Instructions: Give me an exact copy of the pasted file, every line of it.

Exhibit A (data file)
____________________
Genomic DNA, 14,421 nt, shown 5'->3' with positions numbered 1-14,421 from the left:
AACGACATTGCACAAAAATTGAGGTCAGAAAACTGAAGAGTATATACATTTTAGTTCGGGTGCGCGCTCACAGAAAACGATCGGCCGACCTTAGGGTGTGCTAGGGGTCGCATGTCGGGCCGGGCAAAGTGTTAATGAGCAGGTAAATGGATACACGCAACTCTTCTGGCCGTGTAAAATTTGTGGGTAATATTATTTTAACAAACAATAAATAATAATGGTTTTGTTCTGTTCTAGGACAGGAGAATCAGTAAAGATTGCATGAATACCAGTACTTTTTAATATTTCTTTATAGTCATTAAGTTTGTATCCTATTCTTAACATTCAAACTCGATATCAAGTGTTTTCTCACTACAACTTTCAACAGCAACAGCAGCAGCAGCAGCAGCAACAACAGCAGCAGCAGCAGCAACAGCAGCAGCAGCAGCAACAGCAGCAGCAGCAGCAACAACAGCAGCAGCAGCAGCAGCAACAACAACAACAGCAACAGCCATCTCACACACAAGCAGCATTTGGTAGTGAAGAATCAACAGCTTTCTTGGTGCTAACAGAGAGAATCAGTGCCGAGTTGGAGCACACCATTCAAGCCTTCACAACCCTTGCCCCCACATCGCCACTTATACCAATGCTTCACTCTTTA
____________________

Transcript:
Genomic DNA, 14,421 nt, shown 5'->3' with positions numbered 1-14,421 from the left:
AACGACATTGCACAAAAATTGAGGTCAGAAAACTGAAGAGTATATACATTTTAGTTCGGGTGCGCGCTCACAGAAAACGATCGGCCGACCTTAGGGTGTGCTAGGGGTCGCATGTCGGGCCGGGCAAAGTGTTAATGAGCAGGTAAATGGATACACGCAACTCTTCTGGCCGTGTAAAATTTGTGGGTAATATTATTTTAACAAACAATAAATAATAATGGTTTTGTTCTGTTCTAGGACAGGAGAATCAGTAAAGATTGCATGAATACCAGTACTTTTTAATATTTCTTTATAGTCATTAAGTTTGTATCCTATTCTTAACATTCAAACTCGATATCAAGTGTTTTCTCACTACAACTTTCAACAGCAACAGCAGCAGCAGCAGCAGCAACAACAGCAGCAGCAGCAGCAACAGCAGCAGCAGCAGCAACAGCAGCAGCAGCAGCAACAACAGCAGCAGCAGCAGCAGCAACAACAACAACAGCAACAGCCATCTCACACACAAGCAGCATTTGGTAGTGAAGAATCAACAGCTTTCTTGGTGCTAACAGAGAGAATCAGTGCCGAGTTGGAGCACACCATTCAAGCCTTCACAACCCTTGCCCCCACATCGCCACTTATACCAATGCTTCACTCTTTA